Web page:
A young Hawke’s Bay woman who captured the hearts of the nation after refusing cancer treatment to protect the health of her then unborn son has died aged 20.
Rhianna Truman passed away on December 21 after an eight-year battle with cancer.
In 2012, Rhianna, known as Rhi Rhi, was diagnosed with adamantinoma – an extremely rare bone cancer in her leg.
After having metal rods and screws put in her leg, the teenager was told the cancer had spread to her lungs in 2015, with little chance of a cure.
When falling pregnant the following year, she was offered a treatment which may have helped slow down the disease – but it would have put her unborn son at risk.
She declined the treatment, in the hopes her child would be born healthy.
Now aged 4, her son Daeshaun is healthy, but without his mother.
Rhianna’s aunty Vicky Truman said every decision her niece made was for her son.
“She battled right until the last second – that was the type of kid she was,” she said. “She didn’t want to give up for Daeshaun.
“He has been loved by all of us from day one. He was the apple of her eye and she simply didn’t want to hurt her baby.”
Rhianna kept a memory box with notes, souvenirs, videos and pictures for Daeshaun from throughout their short time together.
“Daeshaun’s never going to forget her,” Vicky added.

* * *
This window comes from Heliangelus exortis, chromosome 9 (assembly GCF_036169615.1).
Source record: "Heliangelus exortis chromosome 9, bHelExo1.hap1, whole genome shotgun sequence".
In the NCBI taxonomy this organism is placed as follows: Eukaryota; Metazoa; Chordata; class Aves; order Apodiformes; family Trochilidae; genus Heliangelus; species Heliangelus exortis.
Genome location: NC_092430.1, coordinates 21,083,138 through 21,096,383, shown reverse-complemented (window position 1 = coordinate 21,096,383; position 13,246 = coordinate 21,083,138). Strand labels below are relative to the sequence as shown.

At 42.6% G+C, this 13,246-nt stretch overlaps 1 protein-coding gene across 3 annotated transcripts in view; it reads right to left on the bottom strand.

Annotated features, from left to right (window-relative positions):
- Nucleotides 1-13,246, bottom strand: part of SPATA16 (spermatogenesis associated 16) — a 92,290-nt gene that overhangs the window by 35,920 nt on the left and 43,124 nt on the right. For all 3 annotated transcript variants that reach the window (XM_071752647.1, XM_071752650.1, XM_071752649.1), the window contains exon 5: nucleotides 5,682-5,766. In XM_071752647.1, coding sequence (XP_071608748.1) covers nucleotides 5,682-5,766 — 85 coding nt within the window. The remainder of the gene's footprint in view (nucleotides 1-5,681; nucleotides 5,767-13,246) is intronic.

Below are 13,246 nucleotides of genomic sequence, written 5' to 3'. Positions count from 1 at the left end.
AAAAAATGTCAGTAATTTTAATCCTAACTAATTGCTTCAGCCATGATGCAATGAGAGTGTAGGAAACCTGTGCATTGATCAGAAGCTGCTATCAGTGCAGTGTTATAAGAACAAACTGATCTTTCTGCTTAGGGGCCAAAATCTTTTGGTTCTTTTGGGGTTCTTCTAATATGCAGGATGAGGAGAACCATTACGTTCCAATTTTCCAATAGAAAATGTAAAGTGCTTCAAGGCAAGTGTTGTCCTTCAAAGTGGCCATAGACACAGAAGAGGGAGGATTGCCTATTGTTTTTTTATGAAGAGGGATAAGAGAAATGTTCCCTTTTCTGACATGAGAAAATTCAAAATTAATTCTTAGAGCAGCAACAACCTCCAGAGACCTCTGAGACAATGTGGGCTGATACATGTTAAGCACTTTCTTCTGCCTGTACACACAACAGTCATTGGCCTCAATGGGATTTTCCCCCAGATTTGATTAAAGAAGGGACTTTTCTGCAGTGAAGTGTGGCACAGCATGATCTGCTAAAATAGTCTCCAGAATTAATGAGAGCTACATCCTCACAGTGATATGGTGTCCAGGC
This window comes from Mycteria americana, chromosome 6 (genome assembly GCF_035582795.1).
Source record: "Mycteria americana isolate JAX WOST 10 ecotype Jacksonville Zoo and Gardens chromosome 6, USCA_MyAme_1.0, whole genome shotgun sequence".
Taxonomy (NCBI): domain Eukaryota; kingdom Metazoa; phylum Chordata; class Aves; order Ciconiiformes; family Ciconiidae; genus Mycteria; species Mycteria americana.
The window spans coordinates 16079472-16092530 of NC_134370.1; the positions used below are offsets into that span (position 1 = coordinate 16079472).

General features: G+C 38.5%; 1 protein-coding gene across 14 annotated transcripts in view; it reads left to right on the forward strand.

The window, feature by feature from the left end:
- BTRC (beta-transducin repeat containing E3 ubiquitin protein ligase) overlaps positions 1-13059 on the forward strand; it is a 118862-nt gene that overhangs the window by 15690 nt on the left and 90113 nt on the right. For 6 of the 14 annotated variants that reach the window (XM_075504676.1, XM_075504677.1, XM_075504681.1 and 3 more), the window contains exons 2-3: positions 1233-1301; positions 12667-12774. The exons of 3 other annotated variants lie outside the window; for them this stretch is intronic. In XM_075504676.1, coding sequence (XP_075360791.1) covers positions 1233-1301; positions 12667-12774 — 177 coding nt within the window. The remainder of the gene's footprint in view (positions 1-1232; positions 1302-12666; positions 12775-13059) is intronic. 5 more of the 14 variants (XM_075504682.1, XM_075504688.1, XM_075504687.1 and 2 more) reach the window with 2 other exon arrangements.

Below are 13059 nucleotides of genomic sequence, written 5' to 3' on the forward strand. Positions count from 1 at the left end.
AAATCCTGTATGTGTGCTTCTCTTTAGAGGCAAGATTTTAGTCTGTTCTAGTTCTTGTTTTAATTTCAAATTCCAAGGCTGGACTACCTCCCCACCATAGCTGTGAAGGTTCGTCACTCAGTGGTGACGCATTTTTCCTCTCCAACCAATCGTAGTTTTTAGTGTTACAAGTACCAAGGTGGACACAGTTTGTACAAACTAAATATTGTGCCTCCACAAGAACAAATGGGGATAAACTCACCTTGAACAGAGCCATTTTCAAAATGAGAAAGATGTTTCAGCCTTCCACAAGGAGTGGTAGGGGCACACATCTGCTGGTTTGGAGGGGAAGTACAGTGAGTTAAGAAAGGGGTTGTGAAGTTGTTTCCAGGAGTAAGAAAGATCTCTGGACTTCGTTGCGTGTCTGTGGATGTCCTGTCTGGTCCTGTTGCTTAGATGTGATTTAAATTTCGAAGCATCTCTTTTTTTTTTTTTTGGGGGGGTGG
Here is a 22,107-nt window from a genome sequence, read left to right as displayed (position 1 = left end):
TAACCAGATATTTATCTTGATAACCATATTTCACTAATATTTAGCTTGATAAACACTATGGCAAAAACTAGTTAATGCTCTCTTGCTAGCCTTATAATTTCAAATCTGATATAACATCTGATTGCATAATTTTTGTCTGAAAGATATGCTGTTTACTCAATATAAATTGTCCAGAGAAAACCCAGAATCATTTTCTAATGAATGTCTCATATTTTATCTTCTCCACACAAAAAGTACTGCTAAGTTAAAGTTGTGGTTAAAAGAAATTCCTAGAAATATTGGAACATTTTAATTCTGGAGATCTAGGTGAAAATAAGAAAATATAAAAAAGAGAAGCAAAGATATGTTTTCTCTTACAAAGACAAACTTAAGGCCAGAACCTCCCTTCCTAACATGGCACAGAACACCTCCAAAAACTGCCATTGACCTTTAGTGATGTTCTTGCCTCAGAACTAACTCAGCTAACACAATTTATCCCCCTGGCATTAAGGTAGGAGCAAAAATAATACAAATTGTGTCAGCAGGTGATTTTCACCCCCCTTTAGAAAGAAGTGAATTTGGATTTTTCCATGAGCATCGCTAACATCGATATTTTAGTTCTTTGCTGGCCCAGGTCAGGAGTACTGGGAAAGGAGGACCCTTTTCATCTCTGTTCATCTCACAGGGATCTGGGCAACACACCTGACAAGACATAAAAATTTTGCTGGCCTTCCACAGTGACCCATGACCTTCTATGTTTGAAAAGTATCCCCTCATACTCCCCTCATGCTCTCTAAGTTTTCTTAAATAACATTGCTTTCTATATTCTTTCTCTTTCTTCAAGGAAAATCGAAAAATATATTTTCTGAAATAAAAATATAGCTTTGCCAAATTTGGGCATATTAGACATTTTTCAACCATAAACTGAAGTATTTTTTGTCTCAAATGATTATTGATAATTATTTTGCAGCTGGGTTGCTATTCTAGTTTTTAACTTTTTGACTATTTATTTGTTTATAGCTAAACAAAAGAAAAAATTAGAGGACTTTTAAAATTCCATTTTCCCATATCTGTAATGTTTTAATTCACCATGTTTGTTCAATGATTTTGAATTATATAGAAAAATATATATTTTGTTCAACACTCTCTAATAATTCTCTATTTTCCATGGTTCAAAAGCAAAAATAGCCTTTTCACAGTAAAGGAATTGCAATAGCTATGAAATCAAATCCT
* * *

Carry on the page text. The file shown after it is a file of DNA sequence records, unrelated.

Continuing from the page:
Mourners gathered at Central Hawke’s Bay Municipal Theatre, in Waipawa, on December 24 to share their condolences to Rhianna’s family, before her burial at Waipawa Cemetery.
Reminiscing, Vicky said Rhianna would be remembered as a “positive, bubbly and cheeky” girl, with others well-being at the forefront of her thoughts.
“She always cared that everyone else was all right, but she was the one going through the most,” she said. “Even if she was having the worst day of her life, she still smiled and asked if you were all right. It was never about her.
“We always knew from day one the cancer was non-treatable, so we knew this day was going to come. But we weren’t expected it quite yet.
“Losing someone at this time of year makes it even tougher. Our hearts are filled with sadness, love and uncertainty of what our world will look like now.”
The family gave special thanks to the staff at Hawke’s Bay District Health Board, Acorn Project HB, Totara Health, Cranford Hospice, Flaxmere Pharmacy and others who supported Rhianna on her journey.
In memory of her niece, Vicky and her partner plan to print Rhianna’s face on the side of their truck.
“My husband bought the truck and called it Rhianna. Originally, she was going to create a design to put on it, but she didn’t get around to doing that,” she said.
“But, we’ve picked a photo, which will sit alongside a message on the truck forever.”
Source: Read Full Article